The Game We Played When We Played The Game

Remember this one?  Thereís a game called The Game, where
the goal of the game is not to think of the game.  Once you
think of the game youíve lost the game.  When you think of
the game, and therefore lose the game, you are to shout ďI
lost the game,Ē thereby causing all others around you to think
of the game and therefore lose the game as well.  Itís the ďIím
taking all of you with meĒ version of passing the time, where
we get to be the bad guy at the moment of defeat who has just
enough energy and antipathy to grab the ankle of the winner,
taking the winner with you into the abyss.  Itís losing, yes, but
with this little kernel of winning, the silver lining that gives you
a boost into the after party.  Itís all a version of fear, Iíve decided.  
If not explicit, then still pretty explicit.  The sun goes around
and then around a little more, and weíre going around the sun
while naming things stationary or game, and then we say weíre
embarrassed to be so enamored by taxonomiesóbut we love
curation, museum exhibits, cross sections, maps.  Letís blame
science and history.  And religion, as well, has this dirt on its hands.  
Letís blame our brainís need to name and group.  And our need
to gather and reduce the world to a collection of objects.  Can this
kill me?  Can I take it with me?  But thatís also part of the game
I just lost, the distraction part.  Itís not really a need to be distracted
from something, though itís popular to think so.  We need to
be distracted from our useless or meaningless or futile lives by
watching someone fall down a stair or hurt their knee on the night
of their big dance number as hijinks ensue.  Once, in college, we
snuck into the dorm across the quad and pulled the fire alarms
on each floor at two a.m., because it was two a.m., and now, in
social situations, you tend to talk about bugs and rodents, because
you have this job as an exterminator.  Itís like hiking through a
forest, slowly, as thereís all this underbrush, and whatever trail
there was has been lost long ago to the drive-through road.  And
then, where was I again?  The forest abruptly drops into a river,
right, and a little cliff and drop, and there you are, thinking that
if you ran down that hill you wouldnít have been able to stop,
or at least one can imagine so, so now youíre aware of being
fragile, or tenuous, and you can keep that thought most of the
day, though you can tell no one gets it when youíre telling them
about it.  They do get it, itís just that they donít really get it, the way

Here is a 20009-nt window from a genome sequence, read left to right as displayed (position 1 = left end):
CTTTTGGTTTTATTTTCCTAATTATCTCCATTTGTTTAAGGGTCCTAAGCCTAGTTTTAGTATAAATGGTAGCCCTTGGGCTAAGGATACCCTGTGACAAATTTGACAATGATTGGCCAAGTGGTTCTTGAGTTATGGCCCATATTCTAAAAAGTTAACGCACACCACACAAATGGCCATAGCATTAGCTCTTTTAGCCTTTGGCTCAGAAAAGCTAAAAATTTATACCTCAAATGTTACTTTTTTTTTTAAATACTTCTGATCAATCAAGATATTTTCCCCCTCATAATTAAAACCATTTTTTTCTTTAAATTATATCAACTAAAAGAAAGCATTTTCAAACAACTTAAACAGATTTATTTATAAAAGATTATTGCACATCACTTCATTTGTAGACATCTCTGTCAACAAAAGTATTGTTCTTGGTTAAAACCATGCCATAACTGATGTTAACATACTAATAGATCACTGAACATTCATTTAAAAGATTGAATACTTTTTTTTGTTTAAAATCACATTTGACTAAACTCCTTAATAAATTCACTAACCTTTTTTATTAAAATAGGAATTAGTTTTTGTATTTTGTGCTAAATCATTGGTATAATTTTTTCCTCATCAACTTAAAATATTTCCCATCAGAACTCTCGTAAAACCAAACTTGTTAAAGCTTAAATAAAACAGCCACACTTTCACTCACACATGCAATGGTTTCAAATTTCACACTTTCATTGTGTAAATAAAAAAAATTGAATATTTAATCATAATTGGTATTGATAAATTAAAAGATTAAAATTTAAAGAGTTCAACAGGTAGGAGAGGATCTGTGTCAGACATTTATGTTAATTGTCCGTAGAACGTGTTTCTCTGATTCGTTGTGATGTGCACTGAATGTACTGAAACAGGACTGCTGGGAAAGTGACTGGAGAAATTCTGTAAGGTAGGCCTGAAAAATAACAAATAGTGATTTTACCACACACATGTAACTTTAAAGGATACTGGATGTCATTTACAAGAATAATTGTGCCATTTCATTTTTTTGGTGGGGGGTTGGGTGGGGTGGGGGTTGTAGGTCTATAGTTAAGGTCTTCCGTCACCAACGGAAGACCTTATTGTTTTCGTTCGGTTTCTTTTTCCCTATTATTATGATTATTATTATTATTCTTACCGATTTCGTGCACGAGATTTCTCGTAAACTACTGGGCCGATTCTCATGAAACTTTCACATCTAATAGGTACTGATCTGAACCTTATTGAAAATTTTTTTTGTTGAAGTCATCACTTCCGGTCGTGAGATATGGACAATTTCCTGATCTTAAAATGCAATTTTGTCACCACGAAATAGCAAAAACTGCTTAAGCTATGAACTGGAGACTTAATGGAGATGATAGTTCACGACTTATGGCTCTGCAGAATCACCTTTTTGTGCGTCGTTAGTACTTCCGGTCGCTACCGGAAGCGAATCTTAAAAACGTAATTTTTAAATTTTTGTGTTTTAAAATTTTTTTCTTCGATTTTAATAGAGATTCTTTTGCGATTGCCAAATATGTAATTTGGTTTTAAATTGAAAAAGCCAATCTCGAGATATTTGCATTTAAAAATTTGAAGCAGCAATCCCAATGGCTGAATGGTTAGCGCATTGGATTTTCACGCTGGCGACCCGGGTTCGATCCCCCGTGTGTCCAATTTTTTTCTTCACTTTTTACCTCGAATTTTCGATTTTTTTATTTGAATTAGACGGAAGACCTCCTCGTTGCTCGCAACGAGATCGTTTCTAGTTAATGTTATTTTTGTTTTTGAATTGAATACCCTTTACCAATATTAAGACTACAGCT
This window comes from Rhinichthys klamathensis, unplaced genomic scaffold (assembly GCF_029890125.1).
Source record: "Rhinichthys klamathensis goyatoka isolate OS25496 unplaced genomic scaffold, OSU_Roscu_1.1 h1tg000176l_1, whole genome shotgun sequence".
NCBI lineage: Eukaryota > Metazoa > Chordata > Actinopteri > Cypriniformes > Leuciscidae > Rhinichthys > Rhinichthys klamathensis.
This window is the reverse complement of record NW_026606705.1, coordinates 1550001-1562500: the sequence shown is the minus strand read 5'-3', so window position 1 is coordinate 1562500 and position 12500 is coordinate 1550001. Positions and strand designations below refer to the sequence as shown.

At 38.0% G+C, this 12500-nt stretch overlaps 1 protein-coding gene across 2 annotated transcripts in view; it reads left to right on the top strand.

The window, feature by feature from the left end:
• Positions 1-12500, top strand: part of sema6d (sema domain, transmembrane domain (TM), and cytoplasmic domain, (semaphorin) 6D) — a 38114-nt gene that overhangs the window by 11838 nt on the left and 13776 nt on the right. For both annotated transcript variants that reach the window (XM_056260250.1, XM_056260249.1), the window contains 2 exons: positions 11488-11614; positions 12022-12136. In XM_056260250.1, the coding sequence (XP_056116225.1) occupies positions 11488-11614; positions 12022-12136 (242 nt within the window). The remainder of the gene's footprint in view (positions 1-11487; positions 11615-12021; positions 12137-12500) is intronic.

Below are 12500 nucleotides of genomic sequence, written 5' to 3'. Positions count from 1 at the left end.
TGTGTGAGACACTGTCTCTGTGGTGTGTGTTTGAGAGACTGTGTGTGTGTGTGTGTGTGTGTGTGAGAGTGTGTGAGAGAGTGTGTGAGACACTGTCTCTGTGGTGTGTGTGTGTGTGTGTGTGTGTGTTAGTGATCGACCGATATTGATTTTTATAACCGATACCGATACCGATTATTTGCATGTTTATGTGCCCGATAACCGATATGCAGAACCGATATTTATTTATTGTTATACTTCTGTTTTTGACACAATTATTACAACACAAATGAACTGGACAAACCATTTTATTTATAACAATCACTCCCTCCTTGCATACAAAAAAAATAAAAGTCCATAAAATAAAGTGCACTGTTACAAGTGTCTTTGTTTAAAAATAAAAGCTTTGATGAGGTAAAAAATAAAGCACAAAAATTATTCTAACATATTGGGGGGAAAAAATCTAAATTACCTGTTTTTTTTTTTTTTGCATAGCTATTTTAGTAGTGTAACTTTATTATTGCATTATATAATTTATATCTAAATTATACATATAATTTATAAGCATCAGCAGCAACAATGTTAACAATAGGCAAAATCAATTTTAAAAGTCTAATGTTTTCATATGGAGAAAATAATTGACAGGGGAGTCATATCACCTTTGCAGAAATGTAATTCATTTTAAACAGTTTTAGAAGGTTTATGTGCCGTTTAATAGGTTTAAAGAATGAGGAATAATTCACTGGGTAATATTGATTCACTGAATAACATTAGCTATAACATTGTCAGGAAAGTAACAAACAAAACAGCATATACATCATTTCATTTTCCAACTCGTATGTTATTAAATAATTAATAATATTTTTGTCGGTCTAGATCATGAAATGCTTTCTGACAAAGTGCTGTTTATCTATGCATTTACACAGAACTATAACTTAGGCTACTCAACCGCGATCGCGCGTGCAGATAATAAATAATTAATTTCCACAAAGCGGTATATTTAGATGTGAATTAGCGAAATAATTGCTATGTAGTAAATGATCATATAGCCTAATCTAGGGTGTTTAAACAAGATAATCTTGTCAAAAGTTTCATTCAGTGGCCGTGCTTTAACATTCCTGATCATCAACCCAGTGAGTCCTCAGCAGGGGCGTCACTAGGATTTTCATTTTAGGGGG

I donít get it and you donít get it, and how, in my best dreams of
an afterlife Iím swimming through the universe and itís delightful.

Mixing Chemicals Just To See What They Do

Thereís a woodpecker attacking the side of our house right now,
and I have nothing else to say.  Having nothing to say makes me
nervous, as if having nothing to say at any moment might cascade
into never having anything to say ever again.  As long as I have
something to say, as long as Iím here saying it, then I have validation
that Iím here, that Iíve not lost my mind.  Remembering my
passwords for my accounts means Iíve not lost my mind.  Every
time the logon is successful means Iíve not lost my mind.  We spend
our lives hallucinating ourselves in this way, as if remembering to
remember things means something, when I could just as easily be in
a room someplace right now imagining Iím living a life.  Itís the basis
of numerous movies and stories, how there are these beings who keep
tossing the world up in front of you daily, and take it down again each
night, only to toss a new one up the next day.  ďHereís your beautiful
house.  Hereís your beautiful wife,Ē they say over the half-formed
objections you hear over the radio talking to you.  ďGo outside,Ē it
says.  ďDrive somewhere.Ē  My mother hasnít made a phone call in
five years.  Sheís unable to figure out how.  She doesnít know how
many children she has or what their names are.  She changes her own
name daily.  Do you want me to call you Pat or Kathleen?  Patricia. 
Maybe today youíll run some errands with the confabulators and
phantasts.  Maybe today youíll imagine the something something of
your youth.  What is I Love Lucy up to these days?  The picture is not
clearly painted.  A few weeks ago she asked me, as I was helping her
to the bathroom, to change into her nightgown, ďDid you ever think
when you took this job, that it would come to this?Ē  ďWhich job?Ē
I asked.  ďHelping old ladies.Ē  One must always hold something to
the side to keep this from happening.  I will do the daily crossword,
because I read that helps.  I will name the planets, starting with orange. 
I will tell you stories.  Once in high school I took a couple six-packs of
St. Pauli Girl to the theater costume room in the basement for the day. 
In-school hooky!  With beer!  Friends visited during their free periods. 
My mother never found out.  Mom, look at me now, there are worms
crawling out of my eyes.  Iíd explain if there was anything to explain,
if you were able to say something back, if the theater wasnít on fire. 


John Gallaher's most recent book of poetry is In a Landscape (BOA, 2014). He lives in rural Missouri where he co-edits The Laurel Review.